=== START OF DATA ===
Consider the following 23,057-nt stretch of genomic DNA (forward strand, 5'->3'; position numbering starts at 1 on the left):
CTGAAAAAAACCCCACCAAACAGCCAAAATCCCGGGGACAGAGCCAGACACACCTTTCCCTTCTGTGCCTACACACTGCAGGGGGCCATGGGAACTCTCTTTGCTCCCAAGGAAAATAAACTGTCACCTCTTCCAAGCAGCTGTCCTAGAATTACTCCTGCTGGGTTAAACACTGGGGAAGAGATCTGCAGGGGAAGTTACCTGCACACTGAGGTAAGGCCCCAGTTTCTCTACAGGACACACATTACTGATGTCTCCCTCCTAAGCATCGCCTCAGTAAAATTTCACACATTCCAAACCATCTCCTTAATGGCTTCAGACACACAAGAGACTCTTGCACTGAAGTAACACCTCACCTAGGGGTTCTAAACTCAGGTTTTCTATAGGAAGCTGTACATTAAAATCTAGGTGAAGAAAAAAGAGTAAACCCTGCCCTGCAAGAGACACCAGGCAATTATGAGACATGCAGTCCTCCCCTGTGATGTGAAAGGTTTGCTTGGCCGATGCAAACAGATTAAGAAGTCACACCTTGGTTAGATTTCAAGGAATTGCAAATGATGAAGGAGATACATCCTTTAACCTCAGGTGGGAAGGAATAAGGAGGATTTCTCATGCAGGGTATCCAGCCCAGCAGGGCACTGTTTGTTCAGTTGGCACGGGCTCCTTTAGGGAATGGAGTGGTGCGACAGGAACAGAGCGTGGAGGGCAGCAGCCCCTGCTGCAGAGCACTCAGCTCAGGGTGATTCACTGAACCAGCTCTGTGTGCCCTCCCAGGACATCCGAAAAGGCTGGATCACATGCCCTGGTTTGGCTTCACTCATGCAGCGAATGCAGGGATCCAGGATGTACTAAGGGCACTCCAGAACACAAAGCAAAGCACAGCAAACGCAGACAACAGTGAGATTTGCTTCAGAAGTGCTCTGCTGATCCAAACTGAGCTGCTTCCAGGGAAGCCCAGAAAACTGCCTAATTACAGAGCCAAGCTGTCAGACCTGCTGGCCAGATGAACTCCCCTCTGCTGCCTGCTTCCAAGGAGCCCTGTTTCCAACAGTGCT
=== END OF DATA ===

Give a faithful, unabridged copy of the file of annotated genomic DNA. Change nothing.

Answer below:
Consider the following 23,057-nt stretch of genomic DNA (forward strand, 5'->3'; position numbering starts at 1 on the left):
CTGAAAAAAACCCCACCAAACAGCCAAAATCCCGGGGACAGAGCCAGACACACCTTTCCCTTCTGTGCCTACACACTGCAGGGGGCCATGGGAACTCTCTTTGCTCCCAAGGAAAATAAACTGTCACCTCTTCCAAGCAGCTGTCCTAGAATTACTCCTGCTGGGTTAAACACTGGGGAAGAGATCTGCAGGGGAAGTTACCTGCACACTGAGGTAAGGCCCCAGTTTCTCTACAGGACACACATTACTGATGTCTCCCTCCTAAGCATCGCCTCAGTAAAATTTCACACATTCCAAACCATCTCCTTAATGGCTTCAGACACACAAGAGACTCTTGCACTGAAGTAACACCTCACCTAGGGGTTCTAAACTCAGGTTTTCTATAGGAAGCTGTACATTAAAATCTAGGTGAAGAAAAAAGAGTAAACCCTGCCCTGCAAGAGACACCAGGCAATTATGAGACATGCAGTCCTCCCCTGTGATGTGAAAGGTTTGCTTGGCCGATGCAAACAGATTAAGAAGTCACACCTTGGTTAGATTTCAAGGAATTGCAAATGATGAAGGAGATACATCCTTTAACCTCAGGTGGGAAGGAATAAGGAGGATTTCTCATGCAGGGTATCCAGCCCAGCAGGGCACTGTTTGTTCAGTTGGCACGGGCTCCTTTAGGGAATGGAGTGGTGCGACAGGAACAGAGCGTGGAGGGCAGCAGCCCCTGCTGCAGAGCACTCAGCTCAGGGTGATTCACTGAACCAGCTCTGTGTGCCCTCCCAGGACATCCGAAAAGGCTGGATCACATGCCCTGGTTTGGCTTCACTCATGCAGCGAATGCAGGGATCCAGGATGTACTAAGGGCACTCCAGAACACAAAGCAAAGCACAGCAAACGCAGACAACAGTGAGATTTGCTTCAGAAGTGCTCTGCTGATCCAAACTGAGCTGCTTCCAGGGAAGCCCAGAAAACTGCCTAATTACAGAGCCAAGCTGTCAGACCTGCTGGCCAGATGAACTCCCCTCTGCTGCCTGCTTCCAAGGAGCCCTGTTTCCAACAGTGCT